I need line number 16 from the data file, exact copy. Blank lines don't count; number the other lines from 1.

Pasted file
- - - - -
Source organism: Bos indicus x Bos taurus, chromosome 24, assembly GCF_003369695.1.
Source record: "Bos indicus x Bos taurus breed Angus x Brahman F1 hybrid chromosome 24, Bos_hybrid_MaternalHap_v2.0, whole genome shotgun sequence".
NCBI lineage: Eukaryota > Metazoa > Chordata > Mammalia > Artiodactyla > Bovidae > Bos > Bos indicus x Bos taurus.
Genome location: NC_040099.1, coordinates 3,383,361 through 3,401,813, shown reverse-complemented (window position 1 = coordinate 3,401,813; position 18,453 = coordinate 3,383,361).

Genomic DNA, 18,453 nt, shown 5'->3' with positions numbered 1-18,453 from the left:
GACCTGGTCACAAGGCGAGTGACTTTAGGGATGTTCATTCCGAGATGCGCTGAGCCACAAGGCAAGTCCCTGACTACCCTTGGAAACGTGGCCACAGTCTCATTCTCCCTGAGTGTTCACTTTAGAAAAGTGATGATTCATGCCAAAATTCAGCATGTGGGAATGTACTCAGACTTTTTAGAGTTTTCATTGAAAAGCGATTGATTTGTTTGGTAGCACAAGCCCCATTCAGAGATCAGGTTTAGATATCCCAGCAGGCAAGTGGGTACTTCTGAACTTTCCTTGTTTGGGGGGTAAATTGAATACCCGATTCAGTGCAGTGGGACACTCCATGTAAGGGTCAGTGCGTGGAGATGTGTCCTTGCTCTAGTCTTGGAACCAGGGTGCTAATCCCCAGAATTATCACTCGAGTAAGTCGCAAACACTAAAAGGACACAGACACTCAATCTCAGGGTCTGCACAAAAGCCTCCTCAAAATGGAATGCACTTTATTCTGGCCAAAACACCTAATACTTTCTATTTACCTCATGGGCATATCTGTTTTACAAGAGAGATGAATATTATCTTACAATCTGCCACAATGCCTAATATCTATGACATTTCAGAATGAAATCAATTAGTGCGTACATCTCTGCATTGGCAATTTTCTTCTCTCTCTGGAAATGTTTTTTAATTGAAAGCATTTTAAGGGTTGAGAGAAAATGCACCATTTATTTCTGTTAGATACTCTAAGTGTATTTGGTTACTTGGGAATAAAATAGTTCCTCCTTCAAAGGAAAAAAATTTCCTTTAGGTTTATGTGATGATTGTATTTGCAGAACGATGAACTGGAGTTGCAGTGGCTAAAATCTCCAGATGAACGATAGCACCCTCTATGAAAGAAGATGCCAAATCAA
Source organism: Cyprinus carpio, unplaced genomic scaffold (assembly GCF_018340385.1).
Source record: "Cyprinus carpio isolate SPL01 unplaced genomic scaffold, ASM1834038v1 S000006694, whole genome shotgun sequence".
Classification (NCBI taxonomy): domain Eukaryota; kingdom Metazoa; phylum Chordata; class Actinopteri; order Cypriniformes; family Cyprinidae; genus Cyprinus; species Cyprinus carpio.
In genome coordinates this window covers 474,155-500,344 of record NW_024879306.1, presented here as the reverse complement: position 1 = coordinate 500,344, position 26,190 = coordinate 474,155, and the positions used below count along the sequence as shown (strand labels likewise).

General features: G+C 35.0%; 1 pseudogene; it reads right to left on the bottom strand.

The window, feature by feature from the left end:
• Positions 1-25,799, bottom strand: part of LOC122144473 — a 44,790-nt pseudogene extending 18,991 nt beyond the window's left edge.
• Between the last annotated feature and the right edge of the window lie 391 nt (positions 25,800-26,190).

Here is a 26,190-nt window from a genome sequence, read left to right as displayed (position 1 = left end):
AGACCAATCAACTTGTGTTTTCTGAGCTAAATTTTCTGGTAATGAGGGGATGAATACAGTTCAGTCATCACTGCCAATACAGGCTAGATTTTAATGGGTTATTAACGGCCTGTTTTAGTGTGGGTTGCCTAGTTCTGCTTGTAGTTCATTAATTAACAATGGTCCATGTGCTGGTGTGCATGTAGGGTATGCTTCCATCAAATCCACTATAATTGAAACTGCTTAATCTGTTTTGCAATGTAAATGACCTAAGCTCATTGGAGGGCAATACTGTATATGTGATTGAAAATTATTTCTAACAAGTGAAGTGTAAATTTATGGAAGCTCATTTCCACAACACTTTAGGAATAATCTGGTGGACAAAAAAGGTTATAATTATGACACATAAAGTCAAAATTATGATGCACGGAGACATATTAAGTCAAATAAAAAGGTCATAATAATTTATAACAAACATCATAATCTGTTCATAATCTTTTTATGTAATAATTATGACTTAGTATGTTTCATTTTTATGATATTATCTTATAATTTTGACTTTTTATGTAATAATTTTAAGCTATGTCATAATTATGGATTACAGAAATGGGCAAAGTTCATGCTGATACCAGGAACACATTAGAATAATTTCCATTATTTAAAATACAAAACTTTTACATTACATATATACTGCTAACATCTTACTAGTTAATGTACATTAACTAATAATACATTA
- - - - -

AGACCAATCAACTTGTGTTTTCTGAGCTAAATTTTCTGGTAATGAGGGGATGAATACAGTTCAGTCATCACTGCCAATACAGGCTAGATTTTAATGGGTTATTAACGGCCTGTTTTAGTGTGGGTTGCCTAGTTCTGCTTGTAGTTCATTAATTAACAATGGTCCATGTGCTGGTGTGCATGTAGGGTATGCTTCCATCAAATCCACTATAATTGAAACTGCTTAATCTGTTTTGCAATGTAAATGACCTAAGCTCATTGGAGGGCAATACTGTATATGTGATTGAAAATTATTTCTAACAAGTGAAGTGTAAATTTATGGAAGCTCATTTCCACAACACTTTAGGAATAATCTGGTGGACAAAAAAGGTTATAATTATGACACATAAAGTCAAAATTATGATGCACGGAGACATATTAAGTCAAATAAAAAGGTCATAATAATTTATAACAAACATCATAATCTGTTCATAATCTTTTTATGTAATAATTATGACTTAGTATGTTTCATTTTTATGATATTATCTTATAATTTTGACTTTTTATGTAATAATTTTAAGCTATGTCATAATTATGGATTACAGAAATGGGCAAAGTTCATGCTGATACCAGGAACACATTAGAATAATTTCCATTATTTAAAATACAAAACTTTTACATTACATATATACTGCTAACATCTTACTAGTTAATGTACATTAACTAATAATACATTA